I admit, sometimes I miss meat. I know what the animals go through and how bad it is for our planet, so I keep refraining from doing so. Nevertheless, I never cease from experimenting in the kitchen, trying to reach results that will ultimately reconstruct the flavor and texture of the real deal, without to operate a full chemistry lab on it.
Hamburger is almost the national dish of Tel Aviv, second maybe only to hummus or falafel. And those are not the thin, industrial patties but the grandiose, hand chopped ones which are an entire meal. And those, which will give you the meatiest experience one can get without having a steak, are the ones I miss the most.
And then this happened. This hamburger is rather not that complicated to make, but the process of thinking behind it was rather complex. Not only the flavor needs to be reconstructed, but also the texture, the fattiness, small hidden flavors like the saltiness of blood, and of course, the blood-red color.
This hamburger was also tested on meat-eaters, which approved it to be the nearest meatless alternative they have tried.
Ingredients (4-5 large patties):
1/2 cup wild red rice
1/5 cup grated jerusalem artichoke
2 cups finely chopped mushrooms (I used portobello, porcini and shiitake)
1 large onion, finely chopped
2 tablespoons coconut oil
2 tablespoons tahini
1 tablespoon sun-dried tomato paste (I make my own with just moist sun-dried tomatoes, olive oil and garlic)
50g firm tofu, grated
1 spoon flour (can be exchanged with chickpea or soy flour)
salt, smoked paprika, allspice
The thing that keeps it all together is the rice. You start with cooking the rice with 2 cups of water and the grated jerusalem artichoke, that will give it a nice, deep, earthy flavored. Once it is cooked, take a stick blender and start mashing it to a coarse but sticky mash.
In a pan saute the onion in the coconut oil. Once it starts to become golden, add the mushrooms. Mix well and let them saute as well. Their volume will significantly reduce. Approaching the end of the process, after around 5 minutes of stirring well over the flame, add the tofu, paprika and allspice. Mix well, take it off the flame and add to the rice mixture.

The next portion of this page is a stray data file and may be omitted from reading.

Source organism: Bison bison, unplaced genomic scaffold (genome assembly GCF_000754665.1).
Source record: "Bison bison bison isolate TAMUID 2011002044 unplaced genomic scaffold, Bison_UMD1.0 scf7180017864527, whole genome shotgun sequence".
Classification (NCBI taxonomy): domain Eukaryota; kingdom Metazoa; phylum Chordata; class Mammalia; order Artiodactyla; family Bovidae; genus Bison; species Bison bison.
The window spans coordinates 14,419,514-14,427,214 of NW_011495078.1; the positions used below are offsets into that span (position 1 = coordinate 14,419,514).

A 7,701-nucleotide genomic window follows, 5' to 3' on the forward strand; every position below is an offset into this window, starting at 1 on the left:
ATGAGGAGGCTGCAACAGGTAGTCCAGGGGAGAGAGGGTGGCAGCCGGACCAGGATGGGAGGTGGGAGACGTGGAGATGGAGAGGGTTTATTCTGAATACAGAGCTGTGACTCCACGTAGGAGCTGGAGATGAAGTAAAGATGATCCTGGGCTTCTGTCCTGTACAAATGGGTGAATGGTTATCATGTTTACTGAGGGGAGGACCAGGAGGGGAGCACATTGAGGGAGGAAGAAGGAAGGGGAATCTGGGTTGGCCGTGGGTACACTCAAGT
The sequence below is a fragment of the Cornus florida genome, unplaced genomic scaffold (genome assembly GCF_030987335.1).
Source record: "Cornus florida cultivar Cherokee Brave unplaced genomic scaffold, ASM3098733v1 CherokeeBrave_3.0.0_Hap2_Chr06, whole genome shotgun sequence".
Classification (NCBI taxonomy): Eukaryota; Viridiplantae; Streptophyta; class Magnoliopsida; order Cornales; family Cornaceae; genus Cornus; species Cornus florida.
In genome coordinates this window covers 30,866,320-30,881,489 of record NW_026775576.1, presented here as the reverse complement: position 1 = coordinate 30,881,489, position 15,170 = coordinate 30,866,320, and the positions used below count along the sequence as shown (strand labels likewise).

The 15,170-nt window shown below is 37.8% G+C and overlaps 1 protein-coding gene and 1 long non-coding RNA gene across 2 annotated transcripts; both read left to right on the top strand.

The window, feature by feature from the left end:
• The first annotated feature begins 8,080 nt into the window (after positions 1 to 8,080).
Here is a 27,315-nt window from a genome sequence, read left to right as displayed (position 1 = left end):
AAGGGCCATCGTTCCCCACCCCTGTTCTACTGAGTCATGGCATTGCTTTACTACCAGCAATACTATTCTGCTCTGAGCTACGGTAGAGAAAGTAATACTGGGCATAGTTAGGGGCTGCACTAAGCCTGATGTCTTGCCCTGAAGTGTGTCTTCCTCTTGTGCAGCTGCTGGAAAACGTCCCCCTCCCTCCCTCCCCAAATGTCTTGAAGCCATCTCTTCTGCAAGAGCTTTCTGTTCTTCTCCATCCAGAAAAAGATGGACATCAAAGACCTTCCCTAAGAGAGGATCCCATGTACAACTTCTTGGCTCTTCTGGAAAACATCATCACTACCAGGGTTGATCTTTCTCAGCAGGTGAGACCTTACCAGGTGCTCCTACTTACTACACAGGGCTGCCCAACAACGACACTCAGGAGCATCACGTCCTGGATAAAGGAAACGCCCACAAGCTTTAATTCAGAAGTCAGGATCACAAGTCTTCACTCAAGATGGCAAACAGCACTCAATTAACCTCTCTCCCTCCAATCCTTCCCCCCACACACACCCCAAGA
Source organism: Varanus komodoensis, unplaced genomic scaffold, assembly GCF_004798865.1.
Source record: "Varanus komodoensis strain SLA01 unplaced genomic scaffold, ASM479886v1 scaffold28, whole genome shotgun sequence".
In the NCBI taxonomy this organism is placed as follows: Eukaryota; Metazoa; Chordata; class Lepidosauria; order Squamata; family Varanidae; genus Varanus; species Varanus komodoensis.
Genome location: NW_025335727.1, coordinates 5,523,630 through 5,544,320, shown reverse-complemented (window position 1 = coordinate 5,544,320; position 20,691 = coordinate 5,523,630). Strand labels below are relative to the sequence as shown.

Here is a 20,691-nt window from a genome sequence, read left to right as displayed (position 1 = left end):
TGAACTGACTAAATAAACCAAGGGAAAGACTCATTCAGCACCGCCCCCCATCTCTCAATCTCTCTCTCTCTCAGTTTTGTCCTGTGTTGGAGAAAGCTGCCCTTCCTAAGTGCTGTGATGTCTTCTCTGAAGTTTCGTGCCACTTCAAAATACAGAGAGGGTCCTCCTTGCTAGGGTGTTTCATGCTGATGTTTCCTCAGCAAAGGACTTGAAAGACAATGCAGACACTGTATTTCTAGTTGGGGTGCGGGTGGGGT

Let the mix cool a bit, and add all the rest of the ingredients. Taste and see if something is missing, correct the seasoning. It should be a chunky and yet sticky mix. If you want a finer burger you can blend half of the amount to paste and mix with the rest. I’d rather keep it the way it is.
IMPORTANT: Let the mixture stand for a while before frying it, the flour needs to absorb the remaining liquids and it will also stick better together once grilled cold.
The best way to grill it is in a non-stick pan with a tiny bit of oil. High flame, until completely grilled from each side. If you want it drier and more solid, you can then transfer them to 10 minutes in the oven.
If you are grilling outside and want to take them with you, it is also possible, In that case you should first bake them for 15 minutes in 200 degrees, let them cool, and take them with you. They will solidify and you can take them anywhere.
Then, hamburger buns, vegannaise, ketchup, relish mustard, gherkins, onions, greens, tomatoes… Some potato wedges on the side. You know the drill. Enjoy.
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2 thoughts on “Vegan Hamburger. The Closest You Will Ever Get”
These burgers sound so flavoursome and meaty and look great! We can’t wait to try them! 🙂